2
Apr

My full name is Catherine, but I’ve gone by Katie for as long as I can remember. Although this arrangement has worked out fine over the years, it was always a bit of a shock when a professor, doctor, new boss or random grocery store cashier called me Catherine.

As a result, I’ve often wondered—what’s really the point of nicknames?

Would you give your kids nicknames? Why? Has it caused any problems over the years? You tell us!

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2 Responses

  1. Elle says:

    My name is Elizabeth but my parents named me that with the intention of using a nickname (and I switched to a different nickname in college). I appreciated having options for my name, so that I could define my identity while still honoring the name that my parents gave me. (Also, it’s pretty helpful when telemarketers call and I can tell they don’t know me because they ask for Elizabeth.)

    I like having the option of more “formal” names vs the more casual nickname. I like Heather’s reasoning on The Spohrs Are Multiplying (http://thespohrsaremultiplying.com/2010/02/the-perfect-name/): giving names that offer both an adult version and a kid version. There are some names that seem terribly adult-like and I wouldn’t want to call a baby that, but I also wouldn’t want to be an adult saddled with a childish name. Nicknames seem like a perfect compromise.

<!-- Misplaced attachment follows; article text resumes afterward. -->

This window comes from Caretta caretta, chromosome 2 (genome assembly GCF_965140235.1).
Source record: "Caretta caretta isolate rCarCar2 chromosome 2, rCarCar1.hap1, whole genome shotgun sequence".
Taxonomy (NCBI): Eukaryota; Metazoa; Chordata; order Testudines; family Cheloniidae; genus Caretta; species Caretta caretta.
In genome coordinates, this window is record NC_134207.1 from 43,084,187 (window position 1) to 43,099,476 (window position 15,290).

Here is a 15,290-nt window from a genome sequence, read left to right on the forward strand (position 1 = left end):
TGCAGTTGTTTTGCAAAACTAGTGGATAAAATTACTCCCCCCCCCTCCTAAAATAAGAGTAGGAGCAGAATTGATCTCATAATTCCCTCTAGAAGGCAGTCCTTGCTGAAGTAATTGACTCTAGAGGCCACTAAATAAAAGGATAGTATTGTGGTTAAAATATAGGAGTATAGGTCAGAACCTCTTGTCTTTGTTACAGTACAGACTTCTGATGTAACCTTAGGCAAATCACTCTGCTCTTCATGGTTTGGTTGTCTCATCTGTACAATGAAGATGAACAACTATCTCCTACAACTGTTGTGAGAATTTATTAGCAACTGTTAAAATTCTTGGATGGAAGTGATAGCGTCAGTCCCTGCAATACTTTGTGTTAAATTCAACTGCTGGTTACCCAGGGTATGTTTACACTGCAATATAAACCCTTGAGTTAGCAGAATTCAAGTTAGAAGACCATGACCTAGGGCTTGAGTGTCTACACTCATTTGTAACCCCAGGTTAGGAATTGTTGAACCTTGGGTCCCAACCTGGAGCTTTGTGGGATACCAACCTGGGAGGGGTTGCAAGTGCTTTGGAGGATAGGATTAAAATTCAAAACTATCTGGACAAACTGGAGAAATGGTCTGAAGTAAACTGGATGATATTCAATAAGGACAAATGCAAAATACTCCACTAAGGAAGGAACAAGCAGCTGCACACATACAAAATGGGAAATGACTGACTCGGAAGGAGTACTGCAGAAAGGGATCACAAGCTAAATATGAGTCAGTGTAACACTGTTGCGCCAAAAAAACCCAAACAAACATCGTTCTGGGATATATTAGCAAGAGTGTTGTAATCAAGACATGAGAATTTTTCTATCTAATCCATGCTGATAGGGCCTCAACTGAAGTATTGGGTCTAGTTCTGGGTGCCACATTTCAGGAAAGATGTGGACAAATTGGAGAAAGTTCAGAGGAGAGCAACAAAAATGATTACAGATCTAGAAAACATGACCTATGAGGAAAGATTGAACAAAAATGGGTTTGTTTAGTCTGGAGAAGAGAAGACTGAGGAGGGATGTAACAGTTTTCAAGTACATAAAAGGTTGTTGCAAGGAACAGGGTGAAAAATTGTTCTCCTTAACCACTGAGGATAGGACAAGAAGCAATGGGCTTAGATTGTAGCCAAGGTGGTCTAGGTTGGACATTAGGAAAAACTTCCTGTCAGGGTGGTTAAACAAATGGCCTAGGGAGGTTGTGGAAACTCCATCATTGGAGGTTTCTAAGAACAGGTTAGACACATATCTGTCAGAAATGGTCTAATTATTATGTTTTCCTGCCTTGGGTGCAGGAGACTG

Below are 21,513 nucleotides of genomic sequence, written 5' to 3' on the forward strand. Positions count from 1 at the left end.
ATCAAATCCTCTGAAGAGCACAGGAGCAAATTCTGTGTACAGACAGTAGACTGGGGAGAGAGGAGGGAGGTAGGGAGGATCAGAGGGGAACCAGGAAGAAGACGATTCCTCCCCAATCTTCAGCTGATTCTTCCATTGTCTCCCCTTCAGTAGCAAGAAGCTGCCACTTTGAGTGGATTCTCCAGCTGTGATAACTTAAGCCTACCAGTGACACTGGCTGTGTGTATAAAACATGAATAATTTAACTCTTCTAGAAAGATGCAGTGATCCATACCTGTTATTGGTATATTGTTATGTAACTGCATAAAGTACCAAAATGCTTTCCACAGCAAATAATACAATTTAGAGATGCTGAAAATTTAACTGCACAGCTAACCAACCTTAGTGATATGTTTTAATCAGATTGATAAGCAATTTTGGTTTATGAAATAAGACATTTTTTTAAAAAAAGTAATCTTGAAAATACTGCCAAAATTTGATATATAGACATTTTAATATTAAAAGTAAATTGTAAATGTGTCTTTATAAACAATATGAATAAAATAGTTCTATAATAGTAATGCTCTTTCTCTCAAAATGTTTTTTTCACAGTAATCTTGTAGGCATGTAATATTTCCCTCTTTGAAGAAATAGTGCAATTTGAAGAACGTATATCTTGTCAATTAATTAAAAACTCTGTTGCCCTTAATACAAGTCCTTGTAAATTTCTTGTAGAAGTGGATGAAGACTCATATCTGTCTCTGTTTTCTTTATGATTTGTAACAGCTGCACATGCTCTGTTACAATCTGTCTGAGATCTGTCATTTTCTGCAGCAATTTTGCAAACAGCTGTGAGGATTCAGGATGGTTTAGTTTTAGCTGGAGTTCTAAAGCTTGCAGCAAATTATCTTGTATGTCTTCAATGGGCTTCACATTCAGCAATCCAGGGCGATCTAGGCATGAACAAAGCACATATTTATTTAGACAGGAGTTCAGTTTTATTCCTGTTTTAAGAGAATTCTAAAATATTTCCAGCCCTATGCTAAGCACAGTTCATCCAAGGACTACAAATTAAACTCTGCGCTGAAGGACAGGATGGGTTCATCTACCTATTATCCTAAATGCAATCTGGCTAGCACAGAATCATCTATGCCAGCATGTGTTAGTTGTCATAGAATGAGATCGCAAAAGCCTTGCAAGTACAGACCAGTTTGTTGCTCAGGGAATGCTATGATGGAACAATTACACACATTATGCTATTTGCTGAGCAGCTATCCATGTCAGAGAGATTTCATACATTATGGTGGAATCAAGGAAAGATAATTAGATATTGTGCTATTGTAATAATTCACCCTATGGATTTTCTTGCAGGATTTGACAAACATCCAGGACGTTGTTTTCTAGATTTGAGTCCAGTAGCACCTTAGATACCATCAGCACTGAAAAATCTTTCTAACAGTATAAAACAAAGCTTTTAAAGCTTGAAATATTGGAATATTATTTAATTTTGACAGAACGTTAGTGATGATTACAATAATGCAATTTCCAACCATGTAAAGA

2. keri says:

    i’ve given my children nicknames. my son only has shortened versions of his name. we call him”ky” or “ky-ky” derived from his name “kyden”. but i have various nicknames for my daughter, kayli. “spittlebug”. “buggy”. “kayli-bub”. “pookie-girl”. “cupcake”. it’s easier to come up with cute, endearing nicknames for girls because, if they stick, it’s not as embarrassing as it would be for a boy when she gets older. my name is shortened from “keriane”. my husband jon’s full name is “jonathan”. so we’re used to at least shortened versions of our name. i agree with elizabeth. nicknames are a perfect compromise between having an adult name and a child name.

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